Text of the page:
Automotive

Audi demonstrates 3D printing potential with half-scale classic

Audi demonstrates 3D printing ...
Audi has used its 3D printing technology to create a half-scale replica of the 1936 Auto Union Typ C
Audi has used its 3D printing technology to create a half-scale replica of the 1936 Auto Union Typ C
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Audi has used its 3D printing technology to create a half-scale replica of the 1936 Auto Union Typ C
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Audi has used its 3D printing technology to create a half-scale replica of the 1936 Auto Union Typ C

Audi has used the VW Group's 3D printing tech to create a half-scale model of its 1936 Auto Union Typ C Grand Prix sports car. The tiny Typ C is intended to demonstrate the potential of metal printing technology in the production of complex components.

All the metallic parts of the Silver Arrow model Auto Union Typ C were printed using laser melted layers of a metallic powder. The grains in this powder measure just 15 to 40 thousandths of a millimeter, or roughly half the diameter of a human hair.

This allows for the creation of intricate aluminum and steel components that simply couldn't be created using traditional methods. Components printed using this technique are also denser than those made using die casting or hot forming. At the moment, the company's metal printing process can be used to create shapes and objects up to 240 mm (9.45 in) long and 200 mm (7.87 in) high.

It's not just Audi that is keen on using 3D-printed components in its cars. Local Motors is looking to produce a production car that is around 75 percent 3D printed, while the Divergent Microfactories is aiming to clean up the automotive production process by pairing a 700 hp (522 kW) bi-fuel engine with an aluminum chassis that has its "nodes" 3D printed.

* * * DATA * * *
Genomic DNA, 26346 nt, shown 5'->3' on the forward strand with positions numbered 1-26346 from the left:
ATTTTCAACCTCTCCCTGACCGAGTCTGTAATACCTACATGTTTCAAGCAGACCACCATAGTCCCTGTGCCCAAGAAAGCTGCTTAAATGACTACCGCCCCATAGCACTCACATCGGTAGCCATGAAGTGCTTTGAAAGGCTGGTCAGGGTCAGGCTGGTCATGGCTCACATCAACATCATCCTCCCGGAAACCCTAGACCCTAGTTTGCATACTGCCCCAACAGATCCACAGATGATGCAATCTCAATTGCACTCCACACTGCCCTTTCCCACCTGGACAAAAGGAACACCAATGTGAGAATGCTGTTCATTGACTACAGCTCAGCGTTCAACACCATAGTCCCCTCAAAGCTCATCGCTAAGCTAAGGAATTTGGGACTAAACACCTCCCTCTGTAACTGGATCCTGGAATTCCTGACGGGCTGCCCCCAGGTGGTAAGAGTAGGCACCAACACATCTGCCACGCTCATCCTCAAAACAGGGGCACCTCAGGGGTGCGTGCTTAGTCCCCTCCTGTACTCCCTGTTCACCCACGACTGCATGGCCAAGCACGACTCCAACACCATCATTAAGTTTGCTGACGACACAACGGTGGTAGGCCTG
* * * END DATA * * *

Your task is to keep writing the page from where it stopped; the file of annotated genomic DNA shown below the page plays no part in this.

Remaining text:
Head of Toolmaking at the Volkswagen Group, Prof. Dr. Hubert Waltl, says the company's goal is to use metal printers in the series production process.

Source: Audi

5 comments
Tom Lee Mullins
I think that is really neat. I wonder how many other half scale replica's that can be 'printed'?
Grunchy
3d printing is a terrific prototyping technology, because it can be cheaper, faster, and possibly superior to having a craftsperson make the same thing from scratch. 3d printing is not a high-speed process however, and there's usually a lot of work after the fact to polish up the finish. I'm curious to know how long it took to make this car, how much work it took to polish the pieces, and what the final cost was. I'm also curious about how many kilowatt-hours of energy the lasers consumed.
BrunoFerreiraPorto
Now I would download a car!
StWils
Adorable! Now the Volks at VolksWagen needs to figure how to make an actually clean diesel engine, and an actually clean gas engine, that will not need decorative software to hide the flaws.
pmshah
A complex form would most probably be unbalanced. It may even tend to tip over in a position that does not necessarily offer the best orientation for 3D printing. So how do you keep it in a fixed position as it gets built up and tends to be more and more likely to tip over? Have some kind of jig or supporting arms? Wouldn't lend itself as the most economic method!